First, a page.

_{Type: SparseUnivariatePolynomial PrimeField 5}

You can step through all irreducible polynomials of degree 8 over the field with 5 elements by repeatedly issuing this.

```
nh := nextIrreduciblePoly(nh)$FFPOLY(GF5)
```

?8+3 |

_{Type: Union(SparseUnivariatePolynomial PrimeField 5,...)}

You could also ask for the total number of these.

```
numberOfIrreduciblePoly(5)$FFPOLY(GF5)
```

624 |

_{Type: PositiveInteger}

We hope that natural order on polynomials is now clear: first we compare the number of monomials of two polynomials (more is greater); then, if necessary, the degrees of these monomials (lexicographically), and lastly their coefficients (also lexicographically, and using the operation lookup if our field is not a prime field). Also note that we make both polynomials monic before looking at the coefficients: multiplying either polynomial by a nonzero constant produces the same result.

The package FiniteFieldPolynomialPackage also provides similar operations for primitive and normal polynomials. With the exception of the number of primitive normal polynomials; we’re not aware of any known formula for this.

```
numberOfPrimitivePoly(3)$FFPOLY(GF5)
```

20 |

_{Type: PositiveInteger}

Take these,

```
m := monomial(1,1)$SUP(GF5)
```

? |

_{Type: SparseUnivariatePolynomial PrimeField 5}

```
f := m^3 + 4*m^2 + m + 2
```

?3+4?2+?+2 |

_{Type: SparseUnivariatePolynomial PrimeField 5}

and then we have:

```
f1 := nextPrimitivePoly(f)$FFPOLY(GF5)
```

?3+4?2+4?+2 |

_{Type: Union(SparseUnivariatePolynomial PrimeField 5,...)}

What happened?

```
nextPrimitivePoly(f1)$FFPOLY(GF5)
```

?3+2?2+3 |

_{Type: Union(SparseUnivariatePolynomial PrimeField 5,...)}

Well, for the ordering used in nextPrimitivePolynextPrimitivePolyFiniteFieldPolynomialPackage we use as first criterion a comparison of the constant terms of the polynomials. Analogously, in nextNormalPolynextNormalPolyFiniteFieldPolynomialPackage we first compare the monomials of degree 1 less than the degree of the polynomials (which is nonzero, by an earlier remark).

```
f := m^3 + m^2 + 4*m + 1
```

?3+?2+4?+1 |

_{Type: SparseUnivariatePolynomial PrimeField 5}

```
f1 := nextNormalPoly(f)$FFPOLY(GF5)
```

?3+?2+4?+3 |

_{Type: Union(SparseUnivariatePolynomial PrimeField 5,...)}

```
nextNormalPoly(f1)$FFPOLY(GF5)
```

?3+2?2+1 |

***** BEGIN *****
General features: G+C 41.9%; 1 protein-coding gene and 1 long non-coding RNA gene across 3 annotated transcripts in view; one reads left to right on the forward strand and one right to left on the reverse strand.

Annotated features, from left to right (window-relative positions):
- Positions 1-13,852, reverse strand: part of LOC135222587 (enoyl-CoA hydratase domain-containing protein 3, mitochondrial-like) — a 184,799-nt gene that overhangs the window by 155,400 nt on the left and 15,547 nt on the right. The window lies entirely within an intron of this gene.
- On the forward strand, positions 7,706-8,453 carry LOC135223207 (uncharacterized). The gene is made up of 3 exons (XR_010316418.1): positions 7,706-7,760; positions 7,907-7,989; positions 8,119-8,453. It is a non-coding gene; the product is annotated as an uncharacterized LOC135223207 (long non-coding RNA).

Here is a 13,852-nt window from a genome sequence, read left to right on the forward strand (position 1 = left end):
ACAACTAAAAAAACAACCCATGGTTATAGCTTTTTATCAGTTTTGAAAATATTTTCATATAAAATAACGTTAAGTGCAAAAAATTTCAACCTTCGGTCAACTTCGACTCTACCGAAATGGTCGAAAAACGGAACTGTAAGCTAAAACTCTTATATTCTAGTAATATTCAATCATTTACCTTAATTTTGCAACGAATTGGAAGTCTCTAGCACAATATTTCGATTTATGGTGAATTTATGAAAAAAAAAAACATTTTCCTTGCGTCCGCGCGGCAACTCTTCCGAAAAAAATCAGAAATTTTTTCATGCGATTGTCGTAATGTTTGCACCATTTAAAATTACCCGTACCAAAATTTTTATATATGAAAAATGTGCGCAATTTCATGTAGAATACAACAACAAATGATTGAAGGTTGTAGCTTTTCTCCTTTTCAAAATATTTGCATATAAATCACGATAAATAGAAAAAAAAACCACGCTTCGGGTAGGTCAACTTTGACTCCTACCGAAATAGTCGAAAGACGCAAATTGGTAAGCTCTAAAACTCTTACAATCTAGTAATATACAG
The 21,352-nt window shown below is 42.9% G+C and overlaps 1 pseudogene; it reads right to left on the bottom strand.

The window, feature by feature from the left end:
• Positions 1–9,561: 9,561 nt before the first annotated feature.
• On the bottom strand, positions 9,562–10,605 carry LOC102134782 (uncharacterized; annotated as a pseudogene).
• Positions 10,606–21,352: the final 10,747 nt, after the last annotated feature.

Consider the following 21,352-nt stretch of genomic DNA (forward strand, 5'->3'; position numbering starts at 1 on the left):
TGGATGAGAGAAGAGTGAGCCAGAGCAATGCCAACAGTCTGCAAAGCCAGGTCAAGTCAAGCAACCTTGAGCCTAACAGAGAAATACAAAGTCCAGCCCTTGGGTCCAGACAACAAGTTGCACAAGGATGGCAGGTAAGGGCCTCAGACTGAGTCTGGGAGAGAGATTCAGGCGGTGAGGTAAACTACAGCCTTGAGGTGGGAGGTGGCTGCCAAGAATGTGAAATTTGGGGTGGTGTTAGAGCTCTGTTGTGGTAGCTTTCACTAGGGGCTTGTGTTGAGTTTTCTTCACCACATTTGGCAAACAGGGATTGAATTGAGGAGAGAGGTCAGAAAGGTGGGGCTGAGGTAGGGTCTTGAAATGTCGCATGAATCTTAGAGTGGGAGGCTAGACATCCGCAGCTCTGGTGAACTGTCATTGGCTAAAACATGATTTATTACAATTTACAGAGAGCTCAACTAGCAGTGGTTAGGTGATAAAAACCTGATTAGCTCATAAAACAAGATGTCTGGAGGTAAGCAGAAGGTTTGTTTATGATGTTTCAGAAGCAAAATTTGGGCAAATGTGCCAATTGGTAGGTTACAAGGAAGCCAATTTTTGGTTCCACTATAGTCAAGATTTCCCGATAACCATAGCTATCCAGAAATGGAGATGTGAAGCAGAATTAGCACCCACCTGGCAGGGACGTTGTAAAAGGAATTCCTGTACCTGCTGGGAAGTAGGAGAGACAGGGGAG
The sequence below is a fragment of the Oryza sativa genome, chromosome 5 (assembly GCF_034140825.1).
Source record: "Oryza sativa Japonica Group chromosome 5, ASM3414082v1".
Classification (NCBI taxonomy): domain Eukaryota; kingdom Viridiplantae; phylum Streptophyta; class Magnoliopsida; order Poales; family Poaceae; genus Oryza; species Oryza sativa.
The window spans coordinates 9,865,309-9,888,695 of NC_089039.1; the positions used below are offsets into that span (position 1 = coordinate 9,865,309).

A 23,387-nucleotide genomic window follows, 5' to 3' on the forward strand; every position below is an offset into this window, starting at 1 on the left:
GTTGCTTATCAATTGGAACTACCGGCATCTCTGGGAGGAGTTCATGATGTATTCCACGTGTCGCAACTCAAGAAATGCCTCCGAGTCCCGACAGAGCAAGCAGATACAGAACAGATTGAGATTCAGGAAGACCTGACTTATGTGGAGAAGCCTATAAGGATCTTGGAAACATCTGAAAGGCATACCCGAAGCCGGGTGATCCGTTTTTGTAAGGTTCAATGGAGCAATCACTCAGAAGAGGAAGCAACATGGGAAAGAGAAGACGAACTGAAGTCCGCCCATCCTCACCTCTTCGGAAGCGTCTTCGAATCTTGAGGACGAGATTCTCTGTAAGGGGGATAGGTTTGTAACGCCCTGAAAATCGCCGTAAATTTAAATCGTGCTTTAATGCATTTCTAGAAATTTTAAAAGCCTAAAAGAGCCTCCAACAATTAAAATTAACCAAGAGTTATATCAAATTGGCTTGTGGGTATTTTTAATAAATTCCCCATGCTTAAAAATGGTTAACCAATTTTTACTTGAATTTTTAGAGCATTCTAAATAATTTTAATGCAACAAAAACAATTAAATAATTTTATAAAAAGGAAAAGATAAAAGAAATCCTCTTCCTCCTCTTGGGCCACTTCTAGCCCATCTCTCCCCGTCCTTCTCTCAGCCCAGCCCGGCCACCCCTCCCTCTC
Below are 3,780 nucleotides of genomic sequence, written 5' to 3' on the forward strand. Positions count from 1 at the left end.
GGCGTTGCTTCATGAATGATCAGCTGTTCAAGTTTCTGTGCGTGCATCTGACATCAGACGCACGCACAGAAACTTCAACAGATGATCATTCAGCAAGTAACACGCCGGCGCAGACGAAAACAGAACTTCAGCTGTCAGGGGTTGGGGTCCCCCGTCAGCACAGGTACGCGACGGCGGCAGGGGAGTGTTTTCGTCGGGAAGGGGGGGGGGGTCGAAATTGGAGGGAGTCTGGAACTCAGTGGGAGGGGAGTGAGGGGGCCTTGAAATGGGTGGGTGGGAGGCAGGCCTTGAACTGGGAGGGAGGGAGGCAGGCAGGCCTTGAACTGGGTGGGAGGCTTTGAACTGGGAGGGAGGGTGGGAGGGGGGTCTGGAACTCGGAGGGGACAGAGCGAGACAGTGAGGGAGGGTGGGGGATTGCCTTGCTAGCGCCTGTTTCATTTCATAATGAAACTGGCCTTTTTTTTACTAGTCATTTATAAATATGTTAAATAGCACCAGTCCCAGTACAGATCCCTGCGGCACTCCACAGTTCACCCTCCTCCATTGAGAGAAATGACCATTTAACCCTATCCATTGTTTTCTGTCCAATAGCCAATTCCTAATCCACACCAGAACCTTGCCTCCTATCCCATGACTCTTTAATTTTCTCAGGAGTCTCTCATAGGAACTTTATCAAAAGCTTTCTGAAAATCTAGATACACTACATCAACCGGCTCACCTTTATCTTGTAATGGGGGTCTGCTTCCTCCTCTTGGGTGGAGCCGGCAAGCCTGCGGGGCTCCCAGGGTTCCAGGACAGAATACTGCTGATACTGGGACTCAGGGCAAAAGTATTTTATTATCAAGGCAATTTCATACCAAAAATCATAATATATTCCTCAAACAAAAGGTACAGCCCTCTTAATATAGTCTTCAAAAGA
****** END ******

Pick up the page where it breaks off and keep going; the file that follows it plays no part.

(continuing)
_{Type: Union(SparseUnivariatePolynomial PrimeField 5,...)}

We don’t have to restrict ourselves to prime fields.

Let’s consider, say, a field with 16 elements.

```
GF16 := FFX(FFX(PF 2,2),2);
```

_{Type: Domain}

We can apply any of the operations described above.

```
createIrreduciblePoly(5)$FFPOLY(GF16)
```

?5+%G |

_{Type: SparseUnivariatePolynomial}
FiniteFieldExtension(FiniteFieldExtension(PrimeField 2,2),2)

FriCAS also provides operations for producing random polynomials of a given degree

```
random(5)$FFPOLY(GF16)
```

?5+(%F%G+1)?4+%F%G?3+(%G+%F+1)?2+((%F+1)%G+%F)?+1 |

_{Type: SparseUnivariatePolynomial}
FiniteFieldExtension(FiniteFieldExtension(PrimeField 2,2),2)

or with degree between two given bounds.

```
random(3,9)$FFPOLY(GF16)
```

?3+(%F%G+1)?2+(%G+%F+1)?+1 |

_{Type: SparseUnivariatePolynomial}
FiniteFieldExtension(FiniteFieldExtension(PrimeField 2,2),2)

FiniteFieldPolynomialPackage2 (abbreviation FFPOLY2) exports an operation rootOfIrreduciblePoly for finding one root of an irreducible polynomial f polynomial:root of in an extension field of the coefficient field. The degree of the extension has to be a multiple of the degree of f. It is not checked whether f actually is irreducible.

To illustrate this operation, we fix a ground field GF

```
GF2 := PrimeField 2;
```

_{Type: Domain}

and then an extension field.

```
F := FFX(GF2,12)
```

FiniteFieldExtension(PrimeField2,12) |

_{Type: Domain}

We construct an irreducible polynomial over GF2.

```
f := createIrreduciblePoly(6)$FFPOLY(GF2)
```

?6+?+1 |

_{Type: SparseUnivariatePolynomial PrimeField 2}

We compute a root of f.

```
root := rootOfIrreduciblePoly(f)$FFPOLY2(F,GF2)
```

%H11+%H8+%H7+%H5+%H+1 |

_{Type: FiniteFieldExtension(PrimeField 2,12)}

and check the result

```
eval(f, monomial(1,1)$SUP(F) = root)
```

0 |

_{Type: SparseUnivariatePolynomial FiniteFieldExtension(PrimeField 2,12)}